Buffett, Dimon say quarterly profit forecasts harming economy

Roman Schwartz
June 9, 2018

"When companies get where they're sort of living by so-called 'making the numbers, ' they do a lot of things that really are counter to the long-term interests of the business", Buffett said.

Berkshire Hathaway CEO Warren Buffett and JPMorgan CEO Jamie Dimon cowrote an op-ed article published Wednesday by The Wall Street Journal.

"Reducing or even eliminating quarterly earnings guidance won't, by itself, eliminate all short-term performance pressures that US public companies now face, but it would be a step in the right direction", Dimon and Buffett wrote.

The two men are among the financial industry's most powerful leaders.

In the latest appeal, they said companies often hesitate to spend on technology, hiring, and research and development to meet quarterly earnings forecasts that can be affected by seasonal factors beyond their control.

They told companies to move away from providing quarterly guidance.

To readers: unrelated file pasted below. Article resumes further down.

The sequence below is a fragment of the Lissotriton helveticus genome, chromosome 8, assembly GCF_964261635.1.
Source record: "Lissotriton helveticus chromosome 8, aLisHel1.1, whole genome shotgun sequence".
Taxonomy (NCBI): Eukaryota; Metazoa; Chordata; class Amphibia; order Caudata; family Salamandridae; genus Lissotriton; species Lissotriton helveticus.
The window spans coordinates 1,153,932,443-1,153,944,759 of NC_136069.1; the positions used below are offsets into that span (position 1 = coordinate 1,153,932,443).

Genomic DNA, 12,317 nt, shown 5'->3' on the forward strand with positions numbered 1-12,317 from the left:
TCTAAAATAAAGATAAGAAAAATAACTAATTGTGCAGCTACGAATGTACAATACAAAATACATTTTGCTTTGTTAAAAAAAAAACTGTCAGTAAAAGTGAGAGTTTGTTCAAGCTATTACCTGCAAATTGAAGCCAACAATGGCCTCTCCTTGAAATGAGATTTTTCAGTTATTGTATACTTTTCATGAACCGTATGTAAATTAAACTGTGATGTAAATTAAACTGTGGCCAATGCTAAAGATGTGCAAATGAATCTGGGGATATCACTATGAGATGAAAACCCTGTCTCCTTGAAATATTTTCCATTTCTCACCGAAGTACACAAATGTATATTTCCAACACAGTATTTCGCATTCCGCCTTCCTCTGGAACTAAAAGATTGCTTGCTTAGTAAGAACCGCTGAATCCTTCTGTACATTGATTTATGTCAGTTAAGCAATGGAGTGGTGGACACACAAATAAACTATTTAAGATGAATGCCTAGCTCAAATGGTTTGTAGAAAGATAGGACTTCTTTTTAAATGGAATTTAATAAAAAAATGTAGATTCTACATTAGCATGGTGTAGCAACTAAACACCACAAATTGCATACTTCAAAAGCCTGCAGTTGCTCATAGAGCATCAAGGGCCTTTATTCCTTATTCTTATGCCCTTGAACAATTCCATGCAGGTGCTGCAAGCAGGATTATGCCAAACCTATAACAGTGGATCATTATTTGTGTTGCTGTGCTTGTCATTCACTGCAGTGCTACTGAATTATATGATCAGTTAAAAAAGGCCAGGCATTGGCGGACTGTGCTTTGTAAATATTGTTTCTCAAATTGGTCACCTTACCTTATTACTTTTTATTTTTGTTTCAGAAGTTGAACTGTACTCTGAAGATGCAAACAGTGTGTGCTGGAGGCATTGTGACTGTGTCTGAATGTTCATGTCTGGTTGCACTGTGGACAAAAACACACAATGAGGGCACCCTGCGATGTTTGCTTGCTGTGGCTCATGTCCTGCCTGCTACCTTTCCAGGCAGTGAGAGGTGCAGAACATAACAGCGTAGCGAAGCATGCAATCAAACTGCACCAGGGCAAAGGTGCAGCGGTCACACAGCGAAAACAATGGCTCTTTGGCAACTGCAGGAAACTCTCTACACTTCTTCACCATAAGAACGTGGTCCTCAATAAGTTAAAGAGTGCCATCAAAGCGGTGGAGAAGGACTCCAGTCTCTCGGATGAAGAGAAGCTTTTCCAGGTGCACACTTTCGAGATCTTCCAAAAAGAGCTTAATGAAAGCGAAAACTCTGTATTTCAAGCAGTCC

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Buffett and Dimon started down this path in 2016 with a document called Commonsense Corporate Governance Principles that included recommendations for "truly" independent corporate boards of directors and "constructive engagement" between corporate management and shareholders, as well as eliminating quarterly EPS guidance.

Buffett and Dimon also blamed the practice for contributing to the decline in the number of public companies in the US over the past 20 years.

Short-term-oriented capital markets have discouraged companies with a longer-term view from going public at all, depriving the economy of innovation and opportunity, the two said.

Although we've seen no immediate opposition to the proposed elimination of quarterly EPS guidance, it's not hard to imagine what at least one argument might be: just because companies don't publish the number does not mean they won't calculate such a number.

JPMorgan CEO Jamie Dimon, who has made negative comments about the cryptocurrency in the past, said during an interview Thursday with CNBC that while he doesn't want to be a "bitcoin spokesperson", buyers should "beware".

Dimon said Thursday that about 20 percent of Business Roundtable members still do quarterly guidance and about 60 percent provide annual targets.

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